San Francisco, CA asked in Real Estate Law, Elder Law, Federal Crimes and Libel & Slander for California

Q: As an elderly/disabled condo owner, am I solely responsible for costs of common area railings I requested?

The building is Edwardian, 4 units, all-owner-occupied. The HOA President has become abusive in texts directed solely to me.

1 Lawyer Answer
James L. Arrasmith
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  • Elder Law Lawyer
  • Sacramento, CA
  • Licensed in California

A: Under California law, the responsibilities for maintenance and repair of common areas in a condominium complex are generally divided between the condominium association (HOA) and the individual owners. The specific requirements and obligations may be outlined in the condominium association's governing documents, such as the declaration of covenants, conditions, and restrictions (CC&Rs) and the bylaws.

In general, the condominium association is responsible for the maintenance, repair, and replacement of common areas, such as the exterior walls, roof, and structural components of the building. However, individual owners may be responsible for maintaining and repairing certain limited common areas, such as balconies, patios, or decks that are attached to their individual units. The exact scope of an owner's responsibility will depend on the language of the governing documents.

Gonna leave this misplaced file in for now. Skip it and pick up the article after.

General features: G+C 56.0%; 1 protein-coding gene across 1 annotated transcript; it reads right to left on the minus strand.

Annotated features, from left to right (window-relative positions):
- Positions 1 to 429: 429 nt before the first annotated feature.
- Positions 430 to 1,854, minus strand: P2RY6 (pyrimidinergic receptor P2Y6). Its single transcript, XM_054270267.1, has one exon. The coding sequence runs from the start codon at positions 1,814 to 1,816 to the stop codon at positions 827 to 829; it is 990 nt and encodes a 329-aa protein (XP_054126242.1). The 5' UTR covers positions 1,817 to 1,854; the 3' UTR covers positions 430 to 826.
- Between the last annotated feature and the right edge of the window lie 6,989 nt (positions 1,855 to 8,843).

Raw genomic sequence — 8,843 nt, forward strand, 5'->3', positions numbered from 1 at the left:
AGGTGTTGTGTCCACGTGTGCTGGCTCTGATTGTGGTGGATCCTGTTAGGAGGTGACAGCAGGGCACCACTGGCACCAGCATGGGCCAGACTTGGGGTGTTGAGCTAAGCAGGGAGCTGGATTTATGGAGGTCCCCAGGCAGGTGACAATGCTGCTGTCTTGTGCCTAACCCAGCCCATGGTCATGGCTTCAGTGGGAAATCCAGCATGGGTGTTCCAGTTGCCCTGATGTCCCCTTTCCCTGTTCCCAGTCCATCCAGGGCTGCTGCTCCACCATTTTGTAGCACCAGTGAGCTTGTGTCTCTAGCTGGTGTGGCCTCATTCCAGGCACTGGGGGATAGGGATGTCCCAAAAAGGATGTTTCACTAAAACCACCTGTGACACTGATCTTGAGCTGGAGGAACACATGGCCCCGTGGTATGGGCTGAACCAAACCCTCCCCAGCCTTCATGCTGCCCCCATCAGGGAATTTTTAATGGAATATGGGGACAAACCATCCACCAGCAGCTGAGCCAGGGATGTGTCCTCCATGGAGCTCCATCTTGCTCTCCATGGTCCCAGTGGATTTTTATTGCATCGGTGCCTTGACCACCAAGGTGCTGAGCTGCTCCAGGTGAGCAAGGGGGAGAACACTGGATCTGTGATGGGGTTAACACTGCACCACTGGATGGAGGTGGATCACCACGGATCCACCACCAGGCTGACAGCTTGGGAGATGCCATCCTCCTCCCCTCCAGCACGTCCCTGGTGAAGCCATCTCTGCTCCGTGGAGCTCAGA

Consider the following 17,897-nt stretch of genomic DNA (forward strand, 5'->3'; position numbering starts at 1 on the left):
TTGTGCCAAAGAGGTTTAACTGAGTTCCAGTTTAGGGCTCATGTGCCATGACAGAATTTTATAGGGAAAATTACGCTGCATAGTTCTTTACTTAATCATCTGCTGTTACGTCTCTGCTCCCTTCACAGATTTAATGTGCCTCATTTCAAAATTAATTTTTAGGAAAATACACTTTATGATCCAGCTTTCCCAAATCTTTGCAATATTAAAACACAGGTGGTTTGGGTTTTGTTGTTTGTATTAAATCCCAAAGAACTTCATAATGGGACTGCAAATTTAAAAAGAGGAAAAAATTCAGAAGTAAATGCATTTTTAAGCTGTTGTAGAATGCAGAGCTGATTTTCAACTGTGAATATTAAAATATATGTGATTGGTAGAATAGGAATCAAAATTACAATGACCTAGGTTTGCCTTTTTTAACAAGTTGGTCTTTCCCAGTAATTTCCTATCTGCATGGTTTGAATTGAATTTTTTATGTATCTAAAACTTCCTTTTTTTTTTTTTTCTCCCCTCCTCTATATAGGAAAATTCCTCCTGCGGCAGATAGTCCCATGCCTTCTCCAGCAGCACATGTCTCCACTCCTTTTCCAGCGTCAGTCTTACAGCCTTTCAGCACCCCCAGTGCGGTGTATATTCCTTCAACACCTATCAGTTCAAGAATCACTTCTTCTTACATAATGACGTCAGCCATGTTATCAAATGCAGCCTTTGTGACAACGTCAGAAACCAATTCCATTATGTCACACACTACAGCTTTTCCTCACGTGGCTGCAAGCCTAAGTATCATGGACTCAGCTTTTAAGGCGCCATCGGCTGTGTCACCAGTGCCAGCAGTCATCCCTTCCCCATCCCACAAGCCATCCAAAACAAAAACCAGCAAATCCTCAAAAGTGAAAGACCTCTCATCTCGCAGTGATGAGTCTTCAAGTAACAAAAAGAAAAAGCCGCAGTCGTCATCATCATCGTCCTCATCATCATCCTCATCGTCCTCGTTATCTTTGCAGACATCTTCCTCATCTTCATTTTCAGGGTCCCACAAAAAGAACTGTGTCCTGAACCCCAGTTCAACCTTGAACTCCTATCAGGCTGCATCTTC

If you requested the installation or repair of common area railings and this request was approved by the HOA, it is possible that the HOA may be responsible for the cost of this work. However, if the railings are considered a limited common area or if they were installed at your request without prior approval from the HOA, you may be responsible for the cost of the work.

It is important to review the governing documents and any specific agreements or approvals related to the railings to determine the scope of your responsibility. If you are unsure of your responsibilities or believe that the HOA is not fulfilling its obligations under the governing documents, you may wish to consult with an attorney who specializes in condominium law.

Additionally, if the HOA President has become abusive in texts directed solely to you, this may be considered harassment or discrimination, which could be a violation of California law. You may wish to document any abusive messages and bring them to the attention of the HOA Board or an attorney who can advise you on the appropriate course of action. It is important to take steps to protect your rights and ensure that you are not subject to discrimination or harassment.

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